Hi everyone, I know it’s been a long time since my last post, and boy, have things changed (WordPress formatting included). I just finished my first year of college and have finally gotten into the swing of things to the point where I’m satisfied and able to come back to my blog with a renewed sense of purpose.
This book was the first non-academic one that I’ve read in almost a year and I honestly feel that it wasn’t the phenomenal story the critics made it out to be. I appreciated the unique storyline and the immersive window into the characters’ minds, but the story felt erratic and unpredictable, at best.
It may be that I’m not in a position to fully understand the long-term impacts of alcoholism and marital affairs, but all of the characters in the novel seemed largely unhinged while the general public would potentially handle these issues with a bit more grace. All in all, a gripping read that may be better suited for an older audience.
“I have lost control over everything, even the places in my head.”– Paula Hawkins, The Girl on The Train
Rachel is deep down the spiral with no way out. She takes the train into London every morning and drinks the day away; omitting to tell her roommates that she was let go from her job weeks ago.
Tom is tired of his ex-wife, Rachel, calling him whilst drunk every day. Happily remarried with a newborn to take care of, he wants nothing to do with the life that he left behind.
Megan is happily married, but for some reason, that isn’t enough. She doesn’t quite know why, but a look from another man does more for her than intimacy with her own husband ever can.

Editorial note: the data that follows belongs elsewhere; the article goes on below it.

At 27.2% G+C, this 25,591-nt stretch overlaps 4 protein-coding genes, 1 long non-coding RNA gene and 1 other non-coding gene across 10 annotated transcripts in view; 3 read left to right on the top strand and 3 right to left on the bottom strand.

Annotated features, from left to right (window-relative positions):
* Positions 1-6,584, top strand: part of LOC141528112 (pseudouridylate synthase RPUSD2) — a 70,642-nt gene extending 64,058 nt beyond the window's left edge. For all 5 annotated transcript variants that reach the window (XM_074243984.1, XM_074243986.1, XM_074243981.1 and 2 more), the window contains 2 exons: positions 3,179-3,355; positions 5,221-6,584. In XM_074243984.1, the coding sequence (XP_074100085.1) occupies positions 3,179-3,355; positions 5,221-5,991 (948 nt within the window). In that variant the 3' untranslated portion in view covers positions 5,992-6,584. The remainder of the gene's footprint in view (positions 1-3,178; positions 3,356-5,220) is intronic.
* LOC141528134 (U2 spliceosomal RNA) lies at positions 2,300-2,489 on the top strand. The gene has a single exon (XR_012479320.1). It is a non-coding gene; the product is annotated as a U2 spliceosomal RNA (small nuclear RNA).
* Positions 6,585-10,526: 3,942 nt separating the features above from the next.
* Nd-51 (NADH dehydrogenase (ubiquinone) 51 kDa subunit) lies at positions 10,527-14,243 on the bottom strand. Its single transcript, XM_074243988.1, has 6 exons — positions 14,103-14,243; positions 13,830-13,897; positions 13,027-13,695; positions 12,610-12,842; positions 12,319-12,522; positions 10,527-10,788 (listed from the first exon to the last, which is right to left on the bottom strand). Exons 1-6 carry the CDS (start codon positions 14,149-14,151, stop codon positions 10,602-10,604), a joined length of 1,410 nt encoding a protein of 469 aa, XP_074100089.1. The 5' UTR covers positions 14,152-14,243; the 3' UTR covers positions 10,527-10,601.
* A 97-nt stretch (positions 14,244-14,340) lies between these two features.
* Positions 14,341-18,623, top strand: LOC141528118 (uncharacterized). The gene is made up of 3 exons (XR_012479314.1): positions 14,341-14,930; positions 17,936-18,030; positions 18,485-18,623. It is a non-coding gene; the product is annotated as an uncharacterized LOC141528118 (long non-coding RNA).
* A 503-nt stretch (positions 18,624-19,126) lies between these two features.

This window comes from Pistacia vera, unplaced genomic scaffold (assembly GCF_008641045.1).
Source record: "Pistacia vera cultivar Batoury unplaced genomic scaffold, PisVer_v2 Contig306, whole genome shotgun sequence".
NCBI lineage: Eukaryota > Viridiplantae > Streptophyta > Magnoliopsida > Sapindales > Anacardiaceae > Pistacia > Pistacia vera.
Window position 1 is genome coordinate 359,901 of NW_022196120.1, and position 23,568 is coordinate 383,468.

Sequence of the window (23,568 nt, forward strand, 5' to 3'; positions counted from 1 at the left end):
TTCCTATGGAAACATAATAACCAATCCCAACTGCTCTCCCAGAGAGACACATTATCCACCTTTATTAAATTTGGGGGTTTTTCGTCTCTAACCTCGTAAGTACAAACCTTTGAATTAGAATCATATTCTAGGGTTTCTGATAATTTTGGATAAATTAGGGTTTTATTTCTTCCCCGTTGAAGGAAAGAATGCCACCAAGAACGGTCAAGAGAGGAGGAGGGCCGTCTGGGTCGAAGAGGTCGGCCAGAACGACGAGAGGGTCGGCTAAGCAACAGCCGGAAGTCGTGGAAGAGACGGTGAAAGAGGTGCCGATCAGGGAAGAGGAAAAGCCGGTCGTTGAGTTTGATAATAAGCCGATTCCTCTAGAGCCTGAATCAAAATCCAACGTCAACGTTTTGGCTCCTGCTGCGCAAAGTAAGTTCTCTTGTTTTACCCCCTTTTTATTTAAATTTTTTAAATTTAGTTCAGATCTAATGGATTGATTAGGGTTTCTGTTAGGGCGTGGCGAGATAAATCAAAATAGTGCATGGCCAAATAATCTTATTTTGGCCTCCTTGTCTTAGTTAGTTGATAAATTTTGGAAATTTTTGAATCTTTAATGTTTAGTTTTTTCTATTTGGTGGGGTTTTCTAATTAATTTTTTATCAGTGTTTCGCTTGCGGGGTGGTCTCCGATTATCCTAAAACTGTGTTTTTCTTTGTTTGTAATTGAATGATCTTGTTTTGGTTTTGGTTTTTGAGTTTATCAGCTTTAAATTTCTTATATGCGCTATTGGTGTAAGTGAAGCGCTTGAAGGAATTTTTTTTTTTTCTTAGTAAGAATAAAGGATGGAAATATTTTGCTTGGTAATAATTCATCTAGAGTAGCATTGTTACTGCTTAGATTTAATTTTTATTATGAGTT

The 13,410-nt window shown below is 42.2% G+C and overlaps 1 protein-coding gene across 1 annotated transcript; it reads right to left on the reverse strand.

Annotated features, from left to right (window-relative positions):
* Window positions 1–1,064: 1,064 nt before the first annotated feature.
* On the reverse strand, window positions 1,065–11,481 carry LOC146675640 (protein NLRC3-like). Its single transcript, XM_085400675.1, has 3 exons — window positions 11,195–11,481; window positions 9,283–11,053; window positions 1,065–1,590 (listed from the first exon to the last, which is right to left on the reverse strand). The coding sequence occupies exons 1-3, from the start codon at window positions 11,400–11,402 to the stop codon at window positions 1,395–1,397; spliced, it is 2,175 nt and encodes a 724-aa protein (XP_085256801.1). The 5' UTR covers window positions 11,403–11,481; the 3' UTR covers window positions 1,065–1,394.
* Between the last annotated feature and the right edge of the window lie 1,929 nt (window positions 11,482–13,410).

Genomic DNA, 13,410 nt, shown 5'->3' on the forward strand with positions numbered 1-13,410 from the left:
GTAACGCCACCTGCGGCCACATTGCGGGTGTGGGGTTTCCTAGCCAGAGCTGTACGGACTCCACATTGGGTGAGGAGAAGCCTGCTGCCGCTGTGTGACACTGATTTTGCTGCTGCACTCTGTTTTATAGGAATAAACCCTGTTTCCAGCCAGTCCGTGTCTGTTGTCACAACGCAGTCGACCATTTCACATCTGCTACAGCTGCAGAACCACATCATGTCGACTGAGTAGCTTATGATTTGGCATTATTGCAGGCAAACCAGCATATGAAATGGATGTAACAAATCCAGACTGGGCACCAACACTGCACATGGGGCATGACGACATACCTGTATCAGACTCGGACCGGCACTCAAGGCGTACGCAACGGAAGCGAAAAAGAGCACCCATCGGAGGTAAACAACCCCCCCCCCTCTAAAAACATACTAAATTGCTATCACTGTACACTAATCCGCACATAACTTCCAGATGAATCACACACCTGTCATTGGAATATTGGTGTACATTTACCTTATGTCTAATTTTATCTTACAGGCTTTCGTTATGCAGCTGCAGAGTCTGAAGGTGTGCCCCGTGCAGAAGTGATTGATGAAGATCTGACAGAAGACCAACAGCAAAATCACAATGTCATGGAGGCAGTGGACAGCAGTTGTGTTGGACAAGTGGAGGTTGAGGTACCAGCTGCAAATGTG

While traveling on the 8:06 train into London, Rachel takes to watching the people who live in her old neighborhood from the train’s windows. Two in particular catch her eye; a seemingly perfect couple whom she calls “Jess” and “Jason”, as their real names are unknown to her. Their routines become incorporated into hers; seeing a snippet of their life every day gives Rachel hope that true love can exist in relationships. But when she sees “Jess” kissing another man, Rachel can’t believe her eyes. And when she wakes up the next day bruised and battered with no recollection of what happened and discovers that “Jess” has gone missing, there’s surely a story that must be uncovered.
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2 thoughts on “Alcoholics Not Anonymous: The Girl on The Train by Paula Hawkins”
I have been procrastinating this book for a while. As you said, if it suits the older readers better, I think I shall give it a try soon.
Happy to hear that you’ll give it a try; I definitely recommend it as a one-time read and then if you like it, that’s a win too! Thanks for stopping by the blog!